Late Corn Planting Considerations

  • When corn planting is delayed, growers may be considering switching from full season relative maturity corn products to earlier relative maturity corn products.
  • Switching to earlier maturity corn products for late-planting situations is not always an automatic decision as individual corn product’s growing degree units (GDU) requirement is reduced when planting is delayed.

How Long Is My Growing Season?

The amount of “days” a corn plant needs to grow from emergence to maturity is often referred to as growing degree units (GDU). These units are calculated based on a formula using the high and low temperatures of each day along with upper and lower limit temperature parameters. By using these values, approximate GDU needed to reach specific corn growth stages can be estimated (Table 1). Daily GDU accumulation increases as the growing season progresses.

Previous Ohio and Indiana research results indicate a reduction in GDU requirement was about 6.5 GDU per day when planting was delayed beyond the normal planting window.1 While the actual decrease in GDU varied somewhat among years in the research, it does indicate that late-planted products typically mature in fewer than expected GDUs. This decrease in GDU requirement, however, usually comes at the cost of decreased yield potential compared to timely planting.

When to Switch Maturities?

Careful consideration of several factors should be given prior to switching to an earlier corn product include:

  • Full-season corn products for a given area typically have the highest yield potential.
  • Daily GDU accumulation is minimal during planting season compared to flowering and drydown periods (Table 1).
  • As planting is delayed, corn product maturities will come closer together.
  • A primary reason for switching corn product maturity is not due to increasing yield potential but to reduce the risk of immature and wet grain in the fall.

Impact of the Growing Season

The remainder of the growing season does make a difference:

  • The yield for late-planted corn will vary greatly, depending on the rest of the growing season.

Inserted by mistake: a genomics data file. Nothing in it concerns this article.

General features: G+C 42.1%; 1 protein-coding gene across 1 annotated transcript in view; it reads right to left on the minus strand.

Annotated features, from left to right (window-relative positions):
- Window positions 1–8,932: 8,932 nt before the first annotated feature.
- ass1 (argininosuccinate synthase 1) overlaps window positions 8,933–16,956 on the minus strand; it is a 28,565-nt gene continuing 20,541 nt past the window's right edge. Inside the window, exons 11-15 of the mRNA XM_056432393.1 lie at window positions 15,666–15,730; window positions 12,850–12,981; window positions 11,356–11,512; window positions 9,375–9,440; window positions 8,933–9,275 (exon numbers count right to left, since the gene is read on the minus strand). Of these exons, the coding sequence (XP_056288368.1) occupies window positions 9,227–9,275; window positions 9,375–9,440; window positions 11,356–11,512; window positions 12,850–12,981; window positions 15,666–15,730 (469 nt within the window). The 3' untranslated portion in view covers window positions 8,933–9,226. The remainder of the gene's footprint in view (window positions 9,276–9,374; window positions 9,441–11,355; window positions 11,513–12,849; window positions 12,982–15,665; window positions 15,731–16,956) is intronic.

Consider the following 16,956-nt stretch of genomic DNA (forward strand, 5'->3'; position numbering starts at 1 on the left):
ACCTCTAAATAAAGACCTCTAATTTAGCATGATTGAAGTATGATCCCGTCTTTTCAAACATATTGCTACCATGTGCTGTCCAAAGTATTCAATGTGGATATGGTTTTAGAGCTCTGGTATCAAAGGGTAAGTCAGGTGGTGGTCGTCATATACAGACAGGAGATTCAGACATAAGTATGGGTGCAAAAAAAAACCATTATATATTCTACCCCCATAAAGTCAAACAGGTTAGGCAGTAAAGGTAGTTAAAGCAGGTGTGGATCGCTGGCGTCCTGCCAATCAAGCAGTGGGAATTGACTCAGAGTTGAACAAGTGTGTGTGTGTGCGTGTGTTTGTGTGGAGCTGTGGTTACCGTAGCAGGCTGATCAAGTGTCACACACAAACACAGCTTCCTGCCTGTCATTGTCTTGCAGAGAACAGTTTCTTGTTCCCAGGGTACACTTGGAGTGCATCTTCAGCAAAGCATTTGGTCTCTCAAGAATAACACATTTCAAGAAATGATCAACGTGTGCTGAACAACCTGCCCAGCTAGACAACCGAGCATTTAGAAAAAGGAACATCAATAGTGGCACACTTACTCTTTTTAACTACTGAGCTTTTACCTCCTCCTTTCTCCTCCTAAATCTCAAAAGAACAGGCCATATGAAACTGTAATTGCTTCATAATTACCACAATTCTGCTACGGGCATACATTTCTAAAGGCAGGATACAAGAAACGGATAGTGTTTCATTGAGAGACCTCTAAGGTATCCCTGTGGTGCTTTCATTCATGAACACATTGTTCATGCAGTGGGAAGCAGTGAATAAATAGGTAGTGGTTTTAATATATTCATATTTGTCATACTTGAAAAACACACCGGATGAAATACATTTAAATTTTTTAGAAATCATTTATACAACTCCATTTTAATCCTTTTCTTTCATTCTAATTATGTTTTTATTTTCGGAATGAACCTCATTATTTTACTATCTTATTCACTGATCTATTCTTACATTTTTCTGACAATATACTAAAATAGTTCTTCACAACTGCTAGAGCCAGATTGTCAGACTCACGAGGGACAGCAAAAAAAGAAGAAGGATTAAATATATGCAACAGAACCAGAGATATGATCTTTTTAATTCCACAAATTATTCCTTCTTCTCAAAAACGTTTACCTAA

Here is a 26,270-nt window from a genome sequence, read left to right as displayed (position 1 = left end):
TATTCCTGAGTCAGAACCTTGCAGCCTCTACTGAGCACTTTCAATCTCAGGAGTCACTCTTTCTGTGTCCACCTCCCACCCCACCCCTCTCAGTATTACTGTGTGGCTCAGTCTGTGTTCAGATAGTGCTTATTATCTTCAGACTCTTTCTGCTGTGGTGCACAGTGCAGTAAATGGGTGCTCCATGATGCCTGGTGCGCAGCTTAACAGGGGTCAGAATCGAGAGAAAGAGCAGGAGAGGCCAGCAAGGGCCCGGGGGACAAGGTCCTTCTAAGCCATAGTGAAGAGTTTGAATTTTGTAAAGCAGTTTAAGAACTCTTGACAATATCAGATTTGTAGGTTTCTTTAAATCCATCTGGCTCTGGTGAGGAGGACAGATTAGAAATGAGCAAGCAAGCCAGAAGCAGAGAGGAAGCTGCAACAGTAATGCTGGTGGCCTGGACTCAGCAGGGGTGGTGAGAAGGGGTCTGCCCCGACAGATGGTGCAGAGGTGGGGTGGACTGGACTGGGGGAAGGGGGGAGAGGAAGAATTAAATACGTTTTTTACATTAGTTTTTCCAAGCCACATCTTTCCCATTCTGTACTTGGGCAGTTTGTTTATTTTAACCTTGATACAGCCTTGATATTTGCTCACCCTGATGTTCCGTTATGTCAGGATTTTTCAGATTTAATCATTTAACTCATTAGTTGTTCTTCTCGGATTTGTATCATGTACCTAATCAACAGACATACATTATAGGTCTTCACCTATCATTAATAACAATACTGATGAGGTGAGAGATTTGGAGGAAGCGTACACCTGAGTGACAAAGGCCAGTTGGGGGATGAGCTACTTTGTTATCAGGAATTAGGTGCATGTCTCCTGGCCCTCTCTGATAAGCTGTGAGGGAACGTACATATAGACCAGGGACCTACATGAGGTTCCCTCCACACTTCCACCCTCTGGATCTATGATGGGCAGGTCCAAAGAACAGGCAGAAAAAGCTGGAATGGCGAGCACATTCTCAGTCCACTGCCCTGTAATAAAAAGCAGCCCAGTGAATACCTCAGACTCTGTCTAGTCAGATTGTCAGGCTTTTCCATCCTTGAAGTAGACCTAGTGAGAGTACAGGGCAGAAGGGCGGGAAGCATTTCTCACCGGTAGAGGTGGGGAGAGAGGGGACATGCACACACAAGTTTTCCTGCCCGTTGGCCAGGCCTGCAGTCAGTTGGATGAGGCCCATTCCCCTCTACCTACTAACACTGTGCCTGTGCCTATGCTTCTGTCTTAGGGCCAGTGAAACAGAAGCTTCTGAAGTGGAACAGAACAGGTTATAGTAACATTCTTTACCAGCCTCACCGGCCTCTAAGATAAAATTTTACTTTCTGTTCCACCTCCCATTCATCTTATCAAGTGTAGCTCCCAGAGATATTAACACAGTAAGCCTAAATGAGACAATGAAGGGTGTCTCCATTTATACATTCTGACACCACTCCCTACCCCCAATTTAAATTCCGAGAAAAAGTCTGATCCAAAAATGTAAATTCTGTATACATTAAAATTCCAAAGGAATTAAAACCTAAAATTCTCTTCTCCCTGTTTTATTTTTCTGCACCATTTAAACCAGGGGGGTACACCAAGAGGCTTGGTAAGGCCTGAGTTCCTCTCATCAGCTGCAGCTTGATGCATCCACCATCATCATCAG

• The decision to switch maturity with delayed corn planting is challenging because of variations in growing seasons relative to available GDUs, first frost date, and fall drying conditions.
  • Planting into wet soils can result in uneven planting depth and seedling establishment, poor root development, or sidewall compaction. Make good agronomic decisions and plant when fields are fit.
  • Insect protection, disease tolerance, and crop safety become even more important with later planted corn.
  • Even with delayed planting, it is still important to try to minimize the risk of adverse weather during critical growth stages by planting a package of products that range in GDU requirements to flowering as well as maturity.

Your local agronomist can provide recommendations for corn relative maturity groups and seeding rates that fit specific.

 

Sources:

1Nafziger. E. 2009. Illinois agronomy handbook. 24th edition. Chapter 2. University of Illinois Extension. http://extension.cropsciences.illinois.edu/handbook/

2Myers, B and Wiebold, W.J. 2013. Corn maturity ratings and delayed planting. University of Missouri. http://ipm.missouri.edu/IPCM/2013/5/Corn-Maturity-Ratings-and-Delayed-Planting/

3Nielsen, R.L. 2013. The planting date conundrum for corn, Corny News Network. Purdue University. http://www.agry.purdue.edu/ext/corn/news/timeless/pltdatecornyld.html Web sources verified 04/15/15 150416083018